Currently, the Maximizer 3B is being used by Asphalt Emulsion to upgrade the shoulders along Interstate 95 near Dunn, N.C., in the eastern part of the state. In this project, the machine is used to apply a fog seal that is part of the crack-sealing process. By doing so, Cifers explained, the fog seal keeps the shoulders from oxidizing any further.
Coincidentally, Asphalt Emulsion has a manufacturing plant in Dunn, one of five such factories the company operates. The others are all located in Virginia in Richmond, Dumfries, Newport News and Manassas. A new plant is currently under construction in Morehead City, N.C.
The bulk of the work that Slurry Pavers and its subsidiary does is in Maryland, Virginia and North Carolina, although it often takes on projects in other mid-Atlantic states, as well.
Cifers explained that his company got into the emulsions business because it wanted to make its own emulsions for quality-control purposes. The majority of what Asphalt Emulsion sells are surface treatment emulsions to a variety of customers, such as the state DOTs and independent contractors in its area.
Cifers expects to get a lot of use out of the Maximizer 3B. The company’s Maximizer 2 machines in its fleet, he said, are used virtually every working day during the paving season, which lasts from April to December. Already, Cifers said the new Maximizer has been used close to 90 percent of the time since it was purchased.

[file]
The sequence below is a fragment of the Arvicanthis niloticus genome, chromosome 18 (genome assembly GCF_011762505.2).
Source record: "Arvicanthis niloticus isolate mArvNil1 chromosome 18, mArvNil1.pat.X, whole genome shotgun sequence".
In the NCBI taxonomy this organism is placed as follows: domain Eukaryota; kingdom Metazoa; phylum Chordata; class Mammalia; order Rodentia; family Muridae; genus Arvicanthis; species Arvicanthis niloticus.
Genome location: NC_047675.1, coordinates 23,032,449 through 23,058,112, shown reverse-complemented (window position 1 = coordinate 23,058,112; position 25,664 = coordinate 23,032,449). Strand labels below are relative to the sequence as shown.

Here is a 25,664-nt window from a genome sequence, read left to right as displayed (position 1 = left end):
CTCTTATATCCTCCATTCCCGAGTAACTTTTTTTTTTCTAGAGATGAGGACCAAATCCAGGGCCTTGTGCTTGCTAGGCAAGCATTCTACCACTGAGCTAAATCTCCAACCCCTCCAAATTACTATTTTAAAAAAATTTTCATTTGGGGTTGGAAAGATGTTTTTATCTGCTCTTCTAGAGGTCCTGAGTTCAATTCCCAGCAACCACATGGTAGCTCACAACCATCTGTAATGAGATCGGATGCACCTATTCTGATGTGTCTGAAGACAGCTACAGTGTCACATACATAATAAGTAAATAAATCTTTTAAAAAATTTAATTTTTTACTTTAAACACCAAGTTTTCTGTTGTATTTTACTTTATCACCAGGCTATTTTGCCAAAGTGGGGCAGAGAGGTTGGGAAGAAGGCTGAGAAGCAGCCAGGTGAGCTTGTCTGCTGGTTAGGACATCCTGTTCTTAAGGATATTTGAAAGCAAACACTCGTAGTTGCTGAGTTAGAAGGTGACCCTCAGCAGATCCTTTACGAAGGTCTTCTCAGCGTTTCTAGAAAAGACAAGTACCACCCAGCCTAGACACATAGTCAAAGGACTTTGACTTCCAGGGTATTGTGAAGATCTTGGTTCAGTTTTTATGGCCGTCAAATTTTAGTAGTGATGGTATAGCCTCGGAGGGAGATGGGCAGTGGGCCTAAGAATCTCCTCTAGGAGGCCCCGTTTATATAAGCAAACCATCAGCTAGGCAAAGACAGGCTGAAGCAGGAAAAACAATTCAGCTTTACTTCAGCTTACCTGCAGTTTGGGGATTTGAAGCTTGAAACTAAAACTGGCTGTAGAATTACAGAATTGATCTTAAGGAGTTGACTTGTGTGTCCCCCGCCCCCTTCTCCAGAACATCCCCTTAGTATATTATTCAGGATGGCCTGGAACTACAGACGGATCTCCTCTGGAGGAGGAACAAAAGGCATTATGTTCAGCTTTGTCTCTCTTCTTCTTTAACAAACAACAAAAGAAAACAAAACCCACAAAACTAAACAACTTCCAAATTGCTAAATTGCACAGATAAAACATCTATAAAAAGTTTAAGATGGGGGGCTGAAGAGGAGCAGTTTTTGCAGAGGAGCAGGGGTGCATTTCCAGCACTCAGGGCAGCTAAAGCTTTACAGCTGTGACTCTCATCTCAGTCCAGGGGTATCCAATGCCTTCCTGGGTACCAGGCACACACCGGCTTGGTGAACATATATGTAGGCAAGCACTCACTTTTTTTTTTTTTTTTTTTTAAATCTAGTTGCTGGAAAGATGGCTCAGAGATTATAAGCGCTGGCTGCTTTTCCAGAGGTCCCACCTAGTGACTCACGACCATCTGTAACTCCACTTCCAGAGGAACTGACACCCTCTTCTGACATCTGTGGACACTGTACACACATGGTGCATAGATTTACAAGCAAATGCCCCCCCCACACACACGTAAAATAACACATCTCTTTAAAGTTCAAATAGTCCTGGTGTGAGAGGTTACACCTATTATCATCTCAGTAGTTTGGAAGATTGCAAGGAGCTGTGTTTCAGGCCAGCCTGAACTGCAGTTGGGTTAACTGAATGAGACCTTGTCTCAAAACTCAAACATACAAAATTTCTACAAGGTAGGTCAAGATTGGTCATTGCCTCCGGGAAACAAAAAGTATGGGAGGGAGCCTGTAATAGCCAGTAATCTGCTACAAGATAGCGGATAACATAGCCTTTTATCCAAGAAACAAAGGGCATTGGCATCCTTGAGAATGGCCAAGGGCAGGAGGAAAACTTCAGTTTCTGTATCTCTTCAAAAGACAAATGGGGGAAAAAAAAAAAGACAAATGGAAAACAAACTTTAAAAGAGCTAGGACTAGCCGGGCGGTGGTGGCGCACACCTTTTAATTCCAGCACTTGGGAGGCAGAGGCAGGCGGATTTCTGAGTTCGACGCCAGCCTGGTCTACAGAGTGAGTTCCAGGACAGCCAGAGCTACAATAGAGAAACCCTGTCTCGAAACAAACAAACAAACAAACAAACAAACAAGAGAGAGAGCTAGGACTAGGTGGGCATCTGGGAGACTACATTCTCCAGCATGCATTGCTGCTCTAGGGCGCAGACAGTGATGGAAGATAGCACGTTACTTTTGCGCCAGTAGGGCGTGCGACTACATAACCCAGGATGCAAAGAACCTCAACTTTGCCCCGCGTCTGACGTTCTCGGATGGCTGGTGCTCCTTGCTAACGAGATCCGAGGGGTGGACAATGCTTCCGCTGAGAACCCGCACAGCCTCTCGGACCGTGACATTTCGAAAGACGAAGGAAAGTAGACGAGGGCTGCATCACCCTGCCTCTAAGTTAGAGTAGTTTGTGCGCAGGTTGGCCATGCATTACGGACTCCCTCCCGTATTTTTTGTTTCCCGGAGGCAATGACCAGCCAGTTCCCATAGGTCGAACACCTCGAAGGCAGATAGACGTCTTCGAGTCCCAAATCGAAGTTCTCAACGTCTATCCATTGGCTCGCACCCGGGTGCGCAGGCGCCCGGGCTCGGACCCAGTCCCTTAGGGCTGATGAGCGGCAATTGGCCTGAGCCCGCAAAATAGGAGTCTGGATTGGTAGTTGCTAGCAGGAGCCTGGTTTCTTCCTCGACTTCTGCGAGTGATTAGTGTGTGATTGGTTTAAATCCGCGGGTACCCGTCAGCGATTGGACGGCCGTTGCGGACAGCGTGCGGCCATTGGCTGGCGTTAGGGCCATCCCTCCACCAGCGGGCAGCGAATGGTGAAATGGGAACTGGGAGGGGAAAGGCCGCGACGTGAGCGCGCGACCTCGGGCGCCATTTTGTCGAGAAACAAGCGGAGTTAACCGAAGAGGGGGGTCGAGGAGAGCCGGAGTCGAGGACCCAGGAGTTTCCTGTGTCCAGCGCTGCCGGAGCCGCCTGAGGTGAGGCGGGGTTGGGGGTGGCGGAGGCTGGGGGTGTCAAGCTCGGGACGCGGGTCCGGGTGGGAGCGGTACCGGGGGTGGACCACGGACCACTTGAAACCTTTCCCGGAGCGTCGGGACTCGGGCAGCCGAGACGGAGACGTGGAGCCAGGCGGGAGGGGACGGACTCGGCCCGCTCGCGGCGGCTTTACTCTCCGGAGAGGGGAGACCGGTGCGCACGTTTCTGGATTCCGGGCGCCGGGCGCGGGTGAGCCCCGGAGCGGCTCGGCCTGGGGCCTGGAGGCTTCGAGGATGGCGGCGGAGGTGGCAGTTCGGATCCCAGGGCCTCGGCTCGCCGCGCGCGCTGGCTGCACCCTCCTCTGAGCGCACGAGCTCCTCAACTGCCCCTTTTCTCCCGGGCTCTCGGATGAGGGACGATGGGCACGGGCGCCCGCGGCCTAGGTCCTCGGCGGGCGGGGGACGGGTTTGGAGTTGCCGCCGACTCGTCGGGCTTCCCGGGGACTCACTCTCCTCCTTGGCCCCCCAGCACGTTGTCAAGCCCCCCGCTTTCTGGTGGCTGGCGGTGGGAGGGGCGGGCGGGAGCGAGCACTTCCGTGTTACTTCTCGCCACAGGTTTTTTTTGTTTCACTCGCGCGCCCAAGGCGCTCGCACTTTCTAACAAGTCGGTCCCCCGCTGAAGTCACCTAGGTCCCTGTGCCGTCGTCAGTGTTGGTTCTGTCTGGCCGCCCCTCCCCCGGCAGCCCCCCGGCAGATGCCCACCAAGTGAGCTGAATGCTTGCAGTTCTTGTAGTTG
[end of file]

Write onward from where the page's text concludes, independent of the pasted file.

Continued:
“We have one truck in our fleet that’s a very old machine at probably 15 years old,” he added. “We may actually have had it longer than that. It’s a big tandem machine with a 3,100-gallon tank on it. It is not nearly as efficient as the newer machines, but it has been a workhorse. Really, all of them have been. For instance, we have another Maximizer 2 that is probably 10 years old and still working great.”
Slurry Pavers and Asphalt Emulsion rely on Richmond Machinery to service their equipment, but, as Cifers said, “we very rarely have any trouble with our LeeBoy-Rosco equipment.”
In business since 1919, Richmond Machinery & Equipment has been working with Slurry Pavers since the late 1950s, said Mike Colley, the dealership’s president. The company has 22 employees, including 9 service technicians that work to quickly fix any mechanical problems encountered by its customers.
“Richmond Machinery is an excellent example of a company knowing its customers and working with them to provide them with the correct equipment at the right time for their projects,” added LeeBoy-Rosco’s Jeremiah Reinhardt from his office at the company’s headquarters in Lincolnton, N.C.
Colley said that the Maximizer 3B purchased by Asphalt Emulsion was the first of the new model that it has sold.
“We normally go out with our customers and help to train them on their new equipment, but this new Maximizer is actually about as simple as using a calculator,” Colley said. “It asks you questions such as ’How wide do you want to spray?’ and once you do that it will ask for the application rate. Everything is much easier to do with this machine.”